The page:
Tuesday, March 8, 2011

Gas Savings Tips That Don't Actually Work

Have you filled up your car lately and cringed to see how much a tank of gas sets you back? The average cost of a gallon of unleaded gas has climbed above $3, with predictions that international unrest may drive prices even higher. We still have to drive to work and/or school, so we look for ways to squeeze more miles out of that pricey tank -- but do those tricks you hear about amount to real savings? Here are six gas saving tips that don't actually work, and ways you can make the most of a gallon.

1. Turning Off the AC
Air conditioning in your home does a number on your electric bill, so it must drain your gas tank too, right? Not so much. Auto testing at Consumer Reports proves that running the AC uses such a nominal amount more in gas, you may as well turn on the AC and be comfortable on a hot day. Rolling down your windows can add drag, zapping your car's efficiency; for best gas mileage, run the fan and keep your windows rolled up.

2. Filling Up When It's Cold Outside
Get your gas in the evening or early morning -- the fuel is cold, and therefore denser. The truth about this myth is that you can barely register a temperature difference, since gas is stored in cool underground tanks, so fill up when you want. There are no savings to be had by waiting until it's cool out.

3. Increasing Tire Pressure
To get the most out of your gallon of gas, you should pump up those tires, some say. While driving on underinflated tires can cost you 3.75% in fuel economy, overinflating tires can be downright dangerous, since it reduces your grip on the road and could cause an accident. Proper tire inflation is important for safety and longevity of your tires, but don't expect any significant gas savings there.

4. Pouring Additives
Where there's a need, there's a product, but that doesn't mean it actually works. Our desire for better fuel economy seems answered by fuel additives and even bolt-on devices -- but they're a complete waste of money according to the Environmental Protection Agency (EPA).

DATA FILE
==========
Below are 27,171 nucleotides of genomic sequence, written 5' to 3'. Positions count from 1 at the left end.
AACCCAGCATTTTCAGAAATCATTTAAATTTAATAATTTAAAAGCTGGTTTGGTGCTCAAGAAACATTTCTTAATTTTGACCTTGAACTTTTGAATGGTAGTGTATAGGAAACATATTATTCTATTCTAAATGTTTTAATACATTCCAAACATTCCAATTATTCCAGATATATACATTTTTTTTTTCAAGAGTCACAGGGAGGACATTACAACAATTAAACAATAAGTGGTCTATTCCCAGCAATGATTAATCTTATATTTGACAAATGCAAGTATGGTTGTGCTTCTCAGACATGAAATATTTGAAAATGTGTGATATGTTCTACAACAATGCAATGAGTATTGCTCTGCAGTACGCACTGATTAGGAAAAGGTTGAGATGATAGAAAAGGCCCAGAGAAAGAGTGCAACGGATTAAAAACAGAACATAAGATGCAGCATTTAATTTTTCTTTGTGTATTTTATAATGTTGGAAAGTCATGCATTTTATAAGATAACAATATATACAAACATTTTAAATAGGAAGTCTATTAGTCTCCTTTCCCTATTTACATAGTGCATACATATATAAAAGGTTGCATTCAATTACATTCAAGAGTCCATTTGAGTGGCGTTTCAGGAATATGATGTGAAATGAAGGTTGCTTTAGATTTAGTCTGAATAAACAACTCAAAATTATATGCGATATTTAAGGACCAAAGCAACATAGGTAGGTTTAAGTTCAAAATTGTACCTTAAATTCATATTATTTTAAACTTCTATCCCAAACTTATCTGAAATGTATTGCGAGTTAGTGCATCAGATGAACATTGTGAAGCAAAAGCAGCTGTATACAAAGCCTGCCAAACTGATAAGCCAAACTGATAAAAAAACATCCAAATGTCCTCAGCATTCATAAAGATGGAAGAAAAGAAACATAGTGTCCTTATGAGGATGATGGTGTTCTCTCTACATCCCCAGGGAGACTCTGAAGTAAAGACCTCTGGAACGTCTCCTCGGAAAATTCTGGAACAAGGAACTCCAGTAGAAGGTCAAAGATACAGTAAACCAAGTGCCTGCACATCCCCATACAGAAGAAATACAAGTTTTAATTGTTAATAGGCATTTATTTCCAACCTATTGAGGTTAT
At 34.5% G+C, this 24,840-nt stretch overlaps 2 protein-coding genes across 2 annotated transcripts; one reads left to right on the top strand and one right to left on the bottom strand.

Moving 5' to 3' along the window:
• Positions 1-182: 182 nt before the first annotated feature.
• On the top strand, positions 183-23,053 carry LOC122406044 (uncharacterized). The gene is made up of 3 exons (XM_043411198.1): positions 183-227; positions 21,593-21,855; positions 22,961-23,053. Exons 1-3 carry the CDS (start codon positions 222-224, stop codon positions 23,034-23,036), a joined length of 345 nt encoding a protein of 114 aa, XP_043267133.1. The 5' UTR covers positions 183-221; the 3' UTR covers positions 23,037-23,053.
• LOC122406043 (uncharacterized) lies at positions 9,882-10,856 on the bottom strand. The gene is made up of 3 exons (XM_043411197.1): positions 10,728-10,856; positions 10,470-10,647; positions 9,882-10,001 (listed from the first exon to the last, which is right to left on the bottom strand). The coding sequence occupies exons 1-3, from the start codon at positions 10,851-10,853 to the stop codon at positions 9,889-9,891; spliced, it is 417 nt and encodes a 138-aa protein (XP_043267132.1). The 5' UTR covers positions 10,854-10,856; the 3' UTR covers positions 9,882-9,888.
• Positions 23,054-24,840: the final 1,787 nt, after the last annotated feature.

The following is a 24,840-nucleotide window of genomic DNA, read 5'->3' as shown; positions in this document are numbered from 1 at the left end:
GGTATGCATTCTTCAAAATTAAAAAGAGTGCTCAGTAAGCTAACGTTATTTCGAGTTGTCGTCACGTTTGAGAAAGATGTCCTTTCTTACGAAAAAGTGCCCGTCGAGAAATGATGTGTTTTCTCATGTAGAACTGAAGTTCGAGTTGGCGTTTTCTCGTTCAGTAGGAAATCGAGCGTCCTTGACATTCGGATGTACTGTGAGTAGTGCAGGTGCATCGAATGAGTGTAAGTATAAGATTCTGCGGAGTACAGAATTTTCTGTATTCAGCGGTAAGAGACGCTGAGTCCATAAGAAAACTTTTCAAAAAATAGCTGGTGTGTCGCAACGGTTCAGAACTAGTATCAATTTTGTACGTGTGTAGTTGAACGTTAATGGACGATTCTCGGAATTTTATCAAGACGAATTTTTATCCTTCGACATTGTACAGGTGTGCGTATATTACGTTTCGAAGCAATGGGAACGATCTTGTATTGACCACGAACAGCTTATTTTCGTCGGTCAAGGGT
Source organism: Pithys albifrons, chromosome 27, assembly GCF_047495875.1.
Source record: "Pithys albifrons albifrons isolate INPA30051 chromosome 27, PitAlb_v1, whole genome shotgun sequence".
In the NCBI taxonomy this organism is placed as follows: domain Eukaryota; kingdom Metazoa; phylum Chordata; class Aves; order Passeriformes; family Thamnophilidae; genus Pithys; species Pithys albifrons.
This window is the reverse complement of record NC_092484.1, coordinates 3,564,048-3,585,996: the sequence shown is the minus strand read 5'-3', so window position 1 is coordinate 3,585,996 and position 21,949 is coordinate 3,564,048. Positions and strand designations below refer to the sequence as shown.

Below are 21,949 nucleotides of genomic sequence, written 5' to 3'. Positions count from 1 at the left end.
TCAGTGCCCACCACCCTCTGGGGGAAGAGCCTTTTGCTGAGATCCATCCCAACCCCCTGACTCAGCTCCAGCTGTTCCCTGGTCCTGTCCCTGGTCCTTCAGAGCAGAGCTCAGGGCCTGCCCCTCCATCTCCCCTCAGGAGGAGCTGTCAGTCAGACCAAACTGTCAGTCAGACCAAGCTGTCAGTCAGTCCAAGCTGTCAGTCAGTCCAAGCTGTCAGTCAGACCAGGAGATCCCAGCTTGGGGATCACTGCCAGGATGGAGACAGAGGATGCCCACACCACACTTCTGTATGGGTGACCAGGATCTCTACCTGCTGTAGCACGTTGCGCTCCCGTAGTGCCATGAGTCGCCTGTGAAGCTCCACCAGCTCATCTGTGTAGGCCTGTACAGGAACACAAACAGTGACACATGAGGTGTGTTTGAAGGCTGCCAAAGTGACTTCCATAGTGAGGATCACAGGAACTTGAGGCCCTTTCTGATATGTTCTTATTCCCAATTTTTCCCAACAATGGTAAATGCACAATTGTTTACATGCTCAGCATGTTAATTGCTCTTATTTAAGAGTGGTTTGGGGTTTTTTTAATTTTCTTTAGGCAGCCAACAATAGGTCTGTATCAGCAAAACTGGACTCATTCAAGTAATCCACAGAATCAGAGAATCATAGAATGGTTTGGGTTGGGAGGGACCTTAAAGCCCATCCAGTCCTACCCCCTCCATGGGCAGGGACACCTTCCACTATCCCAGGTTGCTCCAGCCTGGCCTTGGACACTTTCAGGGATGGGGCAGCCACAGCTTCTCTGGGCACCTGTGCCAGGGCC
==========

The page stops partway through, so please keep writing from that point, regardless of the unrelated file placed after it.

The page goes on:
5. Changing the Air Filter
Taking care of your car is a good thing: You'll be able to drive it longer, and get the most for your money. Don't expect maintenance like changing the air filter to get you more miles out of the gas tank, though. Consumer Reports tests have shown that with today's computerized cars, clogged air filters don't actually reduce fuel economy. Take care of your car to make it last, but don't look at air filters to reduce your gas expense.

6. Keeping the Engine Running
Starting a car sucks up fuel, some say, so keep the engine idling when possible. That's bad advice: today's fuel-injected vehicles are efficient and don't waste gas during start-ups anymore. In fact, idling can cost you up to half a gallon of gas an hour, so turn off the engine if you're not going anywhere.

The Bottom Line
There are a lot of myths out there when it comes to saving gas. So what does actually help improve your fuel economy? Instead of looking at your car to improve fuel economy, try changing the way you drive. Calm driving on the highway -- not zipping between lanes, tailgating or revving the engine so you quickly get up to speed -- can improve your fuel efficiency a whopping 33%. Remove any excess weight from your car to bump fuel economy another 2%, and drive sixty miles an hour (when the speed limit allows) on the highway for another 23% improvement in fuel efficiency. In the end, best fuel economy comes from a calm and safe driver, something that's a good thing regardless of the price we pay at the pump.

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Friday, March 4, 2011

Tuesday, February 8, 2011

Tabung Haji, Mara in medical venture